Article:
FEEDING KOI AND GOLDFISH
Koi eat a lot, goldfish do too, but goldfish are better foragers. If you took two identical ponds and you neglected to feed both ponds equally, the population in the koi pond would die out faster than the population in the goldfish pond. Part of the reason is that koi eat more, so they starve faster. Part of the reason is that goldfish will find food anywhere, including swimming prey like rotifers, fish fry and insect larva. koi on the other hand tend not to identify or attack small prey like that. Their usual foraging method is bottom sifting. And if the pond has no aggregate or mud on the bottom, there will be no natural forage.
Feeding in cold water
Fish will feel 'hungry' in cold water, even down to the mid forties. However, the enzymes needed for the digestion of most koi food will be lacking. The fish will eat, sometimes fully, and then languish in the cold water as they slowly digest and metabolize the food. In very cold water, fish simply don't eat. If the food is going to be processed by "cold" fish with impaired metabolism, it has made sense to most people to offer foods which are easily and quickly digestible and which contain minimal residue to stall the gut. Over the years, soluble plant proteins like wheat germ were found to be effective, and so were Cheerios. Fish love Cheerios, especially Honey Nut Cheerios. Try it, you will see they go for the darker, tastier(?) Honey Nut Cheerios over the plain ones. And they can tell when you buy generic Cheerios. But it's okay.
The point of Cheerios is that they supply some useful energy, with minimal nitrogen to strain a cold biological filtration system, and the fish like 'em…a lot. In my own pond, I've noticed that Cheerios are sort of fattening when offered with regular food year round, so if you want to put some weight on a big female fish, especially through her face, give her some Cheerios with her regular diet through the year.
In cold water I recommend that you:
Refrigerate foods, DON'T freeze them. Freezing damages (lyophilizes = freezer burns) the fats in the food and so the fat-soluble vitamins are compromised.
So, we've talked about feeding, let's talk nutrition. What's in food and what does it do?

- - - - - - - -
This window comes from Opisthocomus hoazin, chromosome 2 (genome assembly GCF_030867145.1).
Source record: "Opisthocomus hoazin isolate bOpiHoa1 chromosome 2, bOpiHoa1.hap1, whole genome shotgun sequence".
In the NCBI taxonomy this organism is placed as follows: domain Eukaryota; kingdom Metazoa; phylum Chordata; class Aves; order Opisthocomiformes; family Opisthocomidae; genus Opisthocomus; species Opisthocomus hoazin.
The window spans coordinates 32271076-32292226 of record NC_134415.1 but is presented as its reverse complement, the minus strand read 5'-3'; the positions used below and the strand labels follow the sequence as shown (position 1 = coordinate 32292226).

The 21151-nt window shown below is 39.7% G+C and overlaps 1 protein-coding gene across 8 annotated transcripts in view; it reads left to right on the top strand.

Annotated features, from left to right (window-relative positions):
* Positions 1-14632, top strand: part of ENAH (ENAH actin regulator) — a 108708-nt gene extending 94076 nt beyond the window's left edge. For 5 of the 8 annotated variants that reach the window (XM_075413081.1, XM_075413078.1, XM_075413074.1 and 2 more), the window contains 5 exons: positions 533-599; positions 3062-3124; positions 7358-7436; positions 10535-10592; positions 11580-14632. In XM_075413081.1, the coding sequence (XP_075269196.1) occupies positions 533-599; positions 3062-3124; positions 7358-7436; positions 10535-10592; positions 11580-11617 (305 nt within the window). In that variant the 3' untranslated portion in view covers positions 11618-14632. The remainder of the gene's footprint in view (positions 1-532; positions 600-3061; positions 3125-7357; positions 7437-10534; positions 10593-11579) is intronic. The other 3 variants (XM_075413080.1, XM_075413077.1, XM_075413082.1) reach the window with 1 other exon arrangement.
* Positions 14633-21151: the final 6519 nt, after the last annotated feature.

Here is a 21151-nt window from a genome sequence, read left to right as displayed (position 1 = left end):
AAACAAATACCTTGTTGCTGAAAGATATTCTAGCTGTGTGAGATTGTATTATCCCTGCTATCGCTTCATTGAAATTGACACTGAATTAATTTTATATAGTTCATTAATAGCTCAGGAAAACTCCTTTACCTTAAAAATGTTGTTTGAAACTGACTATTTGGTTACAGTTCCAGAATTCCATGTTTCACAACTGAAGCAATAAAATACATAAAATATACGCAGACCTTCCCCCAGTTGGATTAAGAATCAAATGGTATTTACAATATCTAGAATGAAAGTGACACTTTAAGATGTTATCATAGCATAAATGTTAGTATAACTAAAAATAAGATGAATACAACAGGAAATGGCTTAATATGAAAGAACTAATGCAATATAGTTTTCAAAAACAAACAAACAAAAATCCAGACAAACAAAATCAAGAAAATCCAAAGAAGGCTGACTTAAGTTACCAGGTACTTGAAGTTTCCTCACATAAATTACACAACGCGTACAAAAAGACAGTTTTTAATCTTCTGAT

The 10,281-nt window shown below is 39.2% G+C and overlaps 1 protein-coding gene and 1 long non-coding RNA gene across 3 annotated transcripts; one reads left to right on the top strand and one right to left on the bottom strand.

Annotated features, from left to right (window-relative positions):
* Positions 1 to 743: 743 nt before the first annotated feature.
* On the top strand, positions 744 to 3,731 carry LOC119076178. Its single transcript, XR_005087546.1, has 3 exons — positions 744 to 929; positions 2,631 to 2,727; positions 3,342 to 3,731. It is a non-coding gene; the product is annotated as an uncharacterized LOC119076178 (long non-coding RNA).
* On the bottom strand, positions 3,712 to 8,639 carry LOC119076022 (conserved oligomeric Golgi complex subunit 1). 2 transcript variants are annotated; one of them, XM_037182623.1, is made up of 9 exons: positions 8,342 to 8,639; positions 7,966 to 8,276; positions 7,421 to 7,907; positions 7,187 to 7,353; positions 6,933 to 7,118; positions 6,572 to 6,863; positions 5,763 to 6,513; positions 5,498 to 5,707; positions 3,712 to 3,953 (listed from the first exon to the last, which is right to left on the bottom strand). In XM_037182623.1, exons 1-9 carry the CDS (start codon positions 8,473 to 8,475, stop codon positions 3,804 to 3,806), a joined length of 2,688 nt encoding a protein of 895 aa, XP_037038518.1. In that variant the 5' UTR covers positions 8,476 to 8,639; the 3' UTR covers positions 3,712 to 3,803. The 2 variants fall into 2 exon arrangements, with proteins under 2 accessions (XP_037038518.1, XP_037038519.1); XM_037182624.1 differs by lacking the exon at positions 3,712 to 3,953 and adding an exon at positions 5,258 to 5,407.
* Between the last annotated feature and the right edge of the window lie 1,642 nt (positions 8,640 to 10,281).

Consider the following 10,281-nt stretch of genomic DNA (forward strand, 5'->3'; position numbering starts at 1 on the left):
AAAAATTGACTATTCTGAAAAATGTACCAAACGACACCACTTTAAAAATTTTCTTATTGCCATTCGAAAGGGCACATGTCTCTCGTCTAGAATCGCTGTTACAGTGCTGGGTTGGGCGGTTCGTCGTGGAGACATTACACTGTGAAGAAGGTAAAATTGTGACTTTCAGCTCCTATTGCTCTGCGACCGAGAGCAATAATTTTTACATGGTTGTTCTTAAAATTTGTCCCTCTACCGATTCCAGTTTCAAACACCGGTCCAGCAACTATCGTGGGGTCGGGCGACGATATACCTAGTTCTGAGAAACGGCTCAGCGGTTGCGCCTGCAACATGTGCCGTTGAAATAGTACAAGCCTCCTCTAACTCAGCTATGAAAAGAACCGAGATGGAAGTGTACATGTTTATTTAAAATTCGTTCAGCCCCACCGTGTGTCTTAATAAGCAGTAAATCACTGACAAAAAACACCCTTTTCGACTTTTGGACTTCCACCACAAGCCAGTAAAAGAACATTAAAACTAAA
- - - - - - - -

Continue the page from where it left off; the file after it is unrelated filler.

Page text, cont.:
Studies have been done which compared the digestion and assimilation of protein in fish. They tested chicken protein, fish protein, plant protein, beef protein, pork, etc. And you will NOT be surprised to know that fish proteins were the BEST digested and assimilated. Fish eat fish. This makes sense because the incidence of fish leaping onto shore and eating cows is very, very low to non-existent. Fish are adapted to the consumption of others in their food chain. So fish proteins are the best for fish. Cool.
Fat is important in a diet to carry energy and at-soluble vitamins to the fish. Fat supplies a dense energy source. However, fat is a dangerous component in foods because when it gets too high, it can cause the food to spoil more easily, and can even stimulate the growth of certain moulds. So manufacturers are VERY careful about the fat content of foods. Fat content of 3-9% is safe and reasonable.
Carbohydrates are the immediate energy source for the fish. Due to their carnivorous nature, fish tend to be poor at utilizing carbohydrate (Trout are utterly diabetic) so they may store it in the muscle or discharge it in the waste. This doesn't change the fact that it's important. It's usually not listed as a percentage on most fish food labels. I am not attaching too much significance to it in this article. So when you look at a bag of food and the first ingredient is "Wheat". Again, you get the picture. Wheat is not equal to fish protein. So keep looking. You should look for fish or aquacultural proteins as the first ingredient in a decent diet for your koi and goldfish.
Much discussion exists about the mineral requirements of fish. I personally recommend that if a food for koi contains some extra calcium, and contains low phosphorus, it could be considered "better" than a food that pays no attention to the calcium and phosphorus.
©2013 Delaware Valley
Water Garden Society